Notre Dame To Join Hockey East In 2013-2014, But Irish Come With Baggage

ST. PAUL, MN - APRIL 07: Ryan Guentzel #27 of the Notre Dame Fighting Irish is checked by Wade Bergman #28 of the Minnesota Duluth Bulldogs during semifinals of the 2011 NCAA Men's Frozen Four on April 7, 2011 at the Xcel Energy Center in St. Paul, Minnesota. The Minnesota Duluth Bulldogs defeated the Notre Dame Fighting Irish 4-3. (Photo by Elsa/Getty Images)

Hockey East and the University of Notre Dame made it official on Wednesday, announcing that the Irish's men's ice hockey team will join the conference as its 11th member for the 2013-14 season. Nice things were said by all. Here's Hockey East commissioner Joe Bertagna:

"It is not an overstatement to say that this is one of the most significant days in the history of our conference," said Hockey East commissioner Joe Bertagna. "The addition of new institutions is always exciting but Notre Dame brings a unique set of qualities and circumstances to the continued growth of our league. We are proud to welcome Notre Dame into the fold and we look forward to getting to the many details that come with this announcement."

And Notre Dame athletic director Jack Swarbrick: 

"We are excited to be joining Hockey East beginning in the 2013-14 season," said North Dame athletic director Jack Swarbrick."Many factors played a role in our decision, but three were of special importance to us. The first two were the critical issues of the student- athlete experience and Notre Dame's fit with the other schools in the conference. But of special importance in this instance was our goal of giving our hockey program an unprecedented level of national exposure through our expanded partnership with the NBC Sports Group. Athletics at Notre Dame has always served as a platform for promoting the University."

The move has been celebrated by some as a great move for both Hockey East and Notre Dame, with some quick to point out that one of the immediate benefits being that the Holy War on Ice will soon heat up. But if you read the fine print, I'm not sure how great a move this is for Boston College and the rest of the league.

"As Notre Dame continued to mull invitations from the NCHC and Hockey East, it was negotiating its own television deal, which it could then bring to the respective leagues to see which would be OK with it.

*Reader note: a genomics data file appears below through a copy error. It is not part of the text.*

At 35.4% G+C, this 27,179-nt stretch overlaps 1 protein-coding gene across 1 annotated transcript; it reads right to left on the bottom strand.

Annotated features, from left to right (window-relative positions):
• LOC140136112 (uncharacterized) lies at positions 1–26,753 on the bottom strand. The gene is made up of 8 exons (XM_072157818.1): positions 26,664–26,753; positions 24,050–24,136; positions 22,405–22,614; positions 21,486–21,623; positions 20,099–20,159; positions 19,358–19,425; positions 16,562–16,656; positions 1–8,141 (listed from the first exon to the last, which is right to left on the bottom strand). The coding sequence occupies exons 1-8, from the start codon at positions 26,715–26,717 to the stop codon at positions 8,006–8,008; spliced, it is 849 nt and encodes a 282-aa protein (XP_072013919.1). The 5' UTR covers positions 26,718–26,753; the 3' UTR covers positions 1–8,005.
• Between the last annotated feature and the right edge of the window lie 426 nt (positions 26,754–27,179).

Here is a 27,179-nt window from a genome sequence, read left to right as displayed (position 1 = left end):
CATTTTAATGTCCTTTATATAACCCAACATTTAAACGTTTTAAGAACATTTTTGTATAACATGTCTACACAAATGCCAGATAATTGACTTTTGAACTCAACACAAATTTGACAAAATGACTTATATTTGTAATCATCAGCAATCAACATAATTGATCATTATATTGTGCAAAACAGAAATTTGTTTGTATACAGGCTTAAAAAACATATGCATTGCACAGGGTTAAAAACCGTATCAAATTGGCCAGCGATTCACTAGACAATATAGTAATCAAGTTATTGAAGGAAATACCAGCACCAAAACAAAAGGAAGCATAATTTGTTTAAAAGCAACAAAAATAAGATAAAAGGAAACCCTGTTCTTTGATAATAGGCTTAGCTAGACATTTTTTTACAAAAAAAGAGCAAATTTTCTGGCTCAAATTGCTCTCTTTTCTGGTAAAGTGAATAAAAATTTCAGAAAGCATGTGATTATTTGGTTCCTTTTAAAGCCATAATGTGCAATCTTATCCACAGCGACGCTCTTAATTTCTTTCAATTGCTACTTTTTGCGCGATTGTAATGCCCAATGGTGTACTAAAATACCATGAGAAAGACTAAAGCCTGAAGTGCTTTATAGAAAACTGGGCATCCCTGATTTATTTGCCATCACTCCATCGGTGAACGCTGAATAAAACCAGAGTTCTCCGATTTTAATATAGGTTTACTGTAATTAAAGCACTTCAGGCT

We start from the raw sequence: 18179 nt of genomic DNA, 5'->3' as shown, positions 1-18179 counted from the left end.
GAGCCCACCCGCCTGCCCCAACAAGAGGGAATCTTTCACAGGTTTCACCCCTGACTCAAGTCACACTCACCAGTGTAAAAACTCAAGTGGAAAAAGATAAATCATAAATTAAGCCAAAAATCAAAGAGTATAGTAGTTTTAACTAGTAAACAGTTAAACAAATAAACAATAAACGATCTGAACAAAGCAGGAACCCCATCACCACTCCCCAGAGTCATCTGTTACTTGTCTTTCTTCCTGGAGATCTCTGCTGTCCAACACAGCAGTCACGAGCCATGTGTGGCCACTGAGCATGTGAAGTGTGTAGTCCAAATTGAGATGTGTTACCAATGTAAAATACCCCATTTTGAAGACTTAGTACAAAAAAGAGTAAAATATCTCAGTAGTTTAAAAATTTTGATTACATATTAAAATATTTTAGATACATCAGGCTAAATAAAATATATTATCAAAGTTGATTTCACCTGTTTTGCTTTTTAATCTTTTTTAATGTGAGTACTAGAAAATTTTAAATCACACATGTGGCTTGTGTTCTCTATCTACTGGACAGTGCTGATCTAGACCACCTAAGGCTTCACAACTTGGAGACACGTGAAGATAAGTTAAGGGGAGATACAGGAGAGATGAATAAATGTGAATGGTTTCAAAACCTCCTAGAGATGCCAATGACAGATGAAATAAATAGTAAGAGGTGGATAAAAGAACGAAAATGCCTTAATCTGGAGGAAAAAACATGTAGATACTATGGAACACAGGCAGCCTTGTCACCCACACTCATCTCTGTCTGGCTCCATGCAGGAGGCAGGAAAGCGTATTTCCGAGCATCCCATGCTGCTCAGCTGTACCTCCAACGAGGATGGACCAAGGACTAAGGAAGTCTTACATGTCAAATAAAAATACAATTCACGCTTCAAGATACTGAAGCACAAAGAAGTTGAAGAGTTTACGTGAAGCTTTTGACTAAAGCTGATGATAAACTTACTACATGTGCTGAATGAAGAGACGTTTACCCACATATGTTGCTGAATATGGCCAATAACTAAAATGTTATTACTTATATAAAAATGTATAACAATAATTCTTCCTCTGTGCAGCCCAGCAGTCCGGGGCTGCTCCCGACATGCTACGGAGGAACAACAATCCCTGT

That deal leverages a longstanding partnership between Notre Dame and NBC, which has exclusively televised the school's football games for years. NBC Sports Network president John Miller chimed into the news conference via telephone.

Notre Dame had a preference for the NCHC because of its Western footprint, but the NCHC ultimately decided it didn't want to accept Notre Dame with its TV deal in tow."

So the Irish's new TV deal with NBC Sports Network was a no-go for the newly formed National Collegiate Hockey Conference, a conference that has yet to play a game and one that doesn't even have a logo, but Hockey East was willing to take on the Irish with their separate TV deal? Why?

Notre Dame coach Jeff Jackson states the obvious benefits of the move to HEA combined with a TV contract with NBC Sports Network that will televise all Irish home games starting in 2013-14:

"This is going to be a great time for us. With a national television deal with NBC Sports, it will allow our program to become more national. ... Recruiting was a big part of this. With home games on national television, it will allow us to recruit across the country."

So programs like Boston University, Boston College, Maine and New Hampshire -- with 11 National titles to their names -- are willing to allow Notre Dame to come on in and cash in with their own separate TV deal? Not to mention the addition of the Irish will mean less regular season games between BC and Boston University, Maine, New Hampshire and Northeastern, with the league likely to move to a two-game regular season conference schedule to cater towards the addition of Notre Dame and a likely 12th program. Plus increased travel costs and other quirky scheduling fixes to accommodate the Irish's weekly flights to Logan.

Frankly, none of this adds up. Why would Hockey East's Big Four, all programs with a national reputation, be more than happy to prop up an upstart rival, giving them a platform to capitalize on the special status enjoyed by the Irish football team?

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